Antimicrobial resistance of campylobacter jejuni and campylobacter coli isolates from broiler chickens isolated at an irish poultry processing plant
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Fallon, R. O'Sullivan, N.; Maher, M.; Carroll, C. (2003). Antimicrobial resistance of campylobacter jejuni and campylobacter coli isolates from broiler chickens isolated at an irish poultry processing plant. Letters in Applied Microbiology 36 (5), 277-281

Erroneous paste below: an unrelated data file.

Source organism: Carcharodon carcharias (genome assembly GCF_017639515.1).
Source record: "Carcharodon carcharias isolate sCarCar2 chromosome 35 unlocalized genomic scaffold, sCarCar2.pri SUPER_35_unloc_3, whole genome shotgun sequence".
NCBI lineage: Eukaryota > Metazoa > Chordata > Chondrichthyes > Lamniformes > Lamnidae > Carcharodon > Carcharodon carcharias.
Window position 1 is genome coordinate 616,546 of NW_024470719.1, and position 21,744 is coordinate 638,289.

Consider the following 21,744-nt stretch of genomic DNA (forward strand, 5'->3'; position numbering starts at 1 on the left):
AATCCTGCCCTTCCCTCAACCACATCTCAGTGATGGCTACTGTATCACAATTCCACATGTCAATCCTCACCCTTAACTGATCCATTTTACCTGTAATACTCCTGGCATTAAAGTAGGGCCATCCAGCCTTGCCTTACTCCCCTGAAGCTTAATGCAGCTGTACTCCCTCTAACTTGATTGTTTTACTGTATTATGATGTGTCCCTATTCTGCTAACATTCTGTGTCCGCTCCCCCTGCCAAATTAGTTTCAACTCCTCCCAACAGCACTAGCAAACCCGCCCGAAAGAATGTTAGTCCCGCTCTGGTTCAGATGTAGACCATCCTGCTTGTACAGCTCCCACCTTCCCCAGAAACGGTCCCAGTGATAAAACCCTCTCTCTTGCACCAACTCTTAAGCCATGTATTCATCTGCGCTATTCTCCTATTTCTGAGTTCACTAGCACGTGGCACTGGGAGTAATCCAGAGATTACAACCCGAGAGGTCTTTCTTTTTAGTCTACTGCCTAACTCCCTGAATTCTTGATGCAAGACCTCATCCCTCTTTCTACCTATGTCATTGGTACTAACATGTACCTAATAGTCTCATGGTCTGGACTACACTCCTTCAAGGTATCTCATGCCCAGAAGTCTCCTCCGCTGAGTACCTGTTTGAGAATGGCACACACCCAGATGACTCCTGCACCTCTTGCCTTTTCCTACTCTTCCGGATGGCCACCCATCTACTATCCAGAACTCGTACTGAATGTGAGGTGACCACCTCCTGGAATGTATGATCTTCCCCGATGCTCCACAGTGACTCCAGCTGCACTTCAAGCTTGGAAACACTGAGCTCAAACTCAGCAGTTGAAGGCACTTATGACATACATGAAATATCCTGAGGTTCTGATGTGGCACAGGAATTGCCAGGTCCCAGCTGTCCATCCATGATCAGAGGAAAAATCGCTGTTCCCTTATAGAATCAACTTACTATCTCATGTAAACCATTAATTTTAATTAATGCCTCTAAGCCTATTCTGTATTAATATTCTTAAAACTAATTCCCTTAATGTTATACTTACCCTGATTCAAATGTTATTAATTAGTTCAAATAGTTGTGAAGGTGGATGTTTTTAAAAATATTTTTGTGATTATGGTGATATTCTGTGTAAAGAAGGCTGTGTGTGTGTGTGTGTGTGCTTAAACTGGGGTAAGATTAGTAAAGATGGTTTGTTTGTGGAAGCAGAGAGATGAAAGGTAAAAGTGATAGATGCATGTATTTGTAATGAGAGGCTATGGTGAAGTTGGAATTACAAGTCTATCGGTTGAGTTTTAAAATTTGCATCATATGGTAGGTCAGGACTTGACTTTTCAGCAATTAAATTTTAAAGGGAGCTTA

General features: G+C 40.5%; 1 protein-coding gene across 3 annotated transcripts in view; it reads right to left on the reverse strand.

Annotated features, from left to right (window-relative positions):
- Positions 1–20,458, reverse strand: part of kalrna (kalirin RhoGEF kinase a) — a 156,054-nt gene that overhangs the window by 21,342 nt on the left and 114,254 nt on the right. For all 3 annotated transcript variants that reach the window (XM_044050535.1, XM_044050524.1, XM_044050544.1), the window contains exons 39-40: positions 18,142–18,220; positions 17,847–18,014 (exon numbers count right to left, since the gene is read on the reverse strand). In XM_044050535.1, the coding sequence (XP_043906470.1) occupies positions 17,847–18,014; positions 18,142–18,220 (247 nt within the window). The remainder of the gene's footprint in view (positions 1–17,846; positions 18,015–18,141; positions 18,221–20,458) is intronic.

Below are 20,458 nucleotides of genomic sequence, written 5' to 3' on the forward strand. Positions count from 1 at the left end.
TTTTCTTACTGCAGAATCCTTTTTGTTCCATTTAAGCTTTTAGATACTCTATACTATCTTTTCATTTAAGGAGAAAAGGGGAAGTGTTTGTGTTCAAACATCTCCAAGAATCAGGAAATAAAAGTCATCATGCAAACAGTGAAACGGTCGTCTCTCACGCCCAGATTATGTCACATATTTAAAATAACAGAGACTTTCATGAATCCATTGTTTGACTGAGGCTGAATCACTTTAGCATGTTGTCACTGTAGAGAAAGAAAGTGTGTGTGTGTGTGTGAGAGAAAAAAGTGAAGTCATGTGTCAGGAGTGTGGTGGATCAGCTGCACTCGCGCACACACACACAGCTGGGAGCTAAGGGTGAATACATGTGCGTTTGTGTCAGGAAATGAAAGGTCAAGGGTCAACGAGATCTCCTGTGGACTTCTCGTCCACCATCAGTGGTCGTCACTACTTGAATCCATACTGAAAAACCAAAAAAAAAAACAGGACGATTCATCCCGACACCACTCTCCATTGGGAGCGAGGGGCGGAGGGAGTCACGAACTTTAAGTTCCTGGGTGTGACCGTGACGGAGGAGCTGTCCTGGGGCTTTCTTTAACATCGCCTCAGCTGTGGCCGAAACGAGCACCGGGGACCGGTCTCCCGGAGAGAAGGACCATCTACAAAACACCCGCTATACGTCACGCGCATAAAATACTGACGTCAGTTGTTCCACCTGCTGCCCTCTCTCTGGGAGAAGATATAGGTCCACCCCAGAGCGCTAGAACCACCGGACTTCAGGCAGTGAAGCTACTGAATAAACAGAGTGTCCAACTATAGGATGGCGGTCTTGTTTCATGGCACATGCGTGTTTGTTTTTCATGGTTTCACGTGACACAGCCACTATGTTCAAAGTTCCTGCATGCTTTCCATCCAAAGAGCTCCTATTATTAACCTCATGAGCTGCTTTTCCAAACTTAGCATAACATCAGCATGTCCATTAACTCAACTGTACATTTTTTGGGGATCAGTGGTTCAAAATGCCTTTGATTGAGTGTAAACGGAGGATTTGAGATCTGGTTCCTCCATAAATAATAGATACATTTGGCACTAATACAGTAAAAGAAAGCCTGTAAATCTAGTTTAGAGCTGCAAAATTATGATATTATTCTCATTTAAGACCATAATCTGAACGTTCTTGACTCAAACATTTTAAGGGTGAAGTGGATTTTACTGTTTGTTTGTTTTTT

Aims: The antibiotic susceptibility of Campylobacter jejuni and Campylobacter coli isolates from broiler chickens were determined in order to evaluate the level of antibiotic resistance of Campylobacter species in the Irish poultry industry. Methods and Results: Seventy-eight Camp. jejuni and 22 Camp. coli strains were examined for susceptibility to eight antibiotics using the disc diffusion assay. The highest level of resistance of the Camp. jejuni isolates was recorded to ampicillin (35.9%), followed by 20.5% to tetracycline, 20.5% to naladixic acid, 17.9% to ciprofloxacin, 10.2% to erythromycin, 2.5% to streptomycin and 1.2% to kanamycin. Multidrug resistance to two or more antibiotics was seen for 30.7% of Camp. jejuni strains. Resistance of the Camp. coli isolates was shown to ampicillin (9%) and tetracycline (18.2%). Conclusions: The majority of Camp. jejuni strains were susceptible to antibiotics commonly used for human therapy. Camp. coli strains showed very low resistance levels and were susceptible to six of the eight antimicrobial agents studied. Significance and Impact of the Study: Levels of Camp. jejuni and Camp. coli antimicrobial resistance in Irish poultry production was assessed to determine the current situation in Ireland. The prevalence of antibiotic resistance of Campylobacter strains isolated from broiler chickens was low.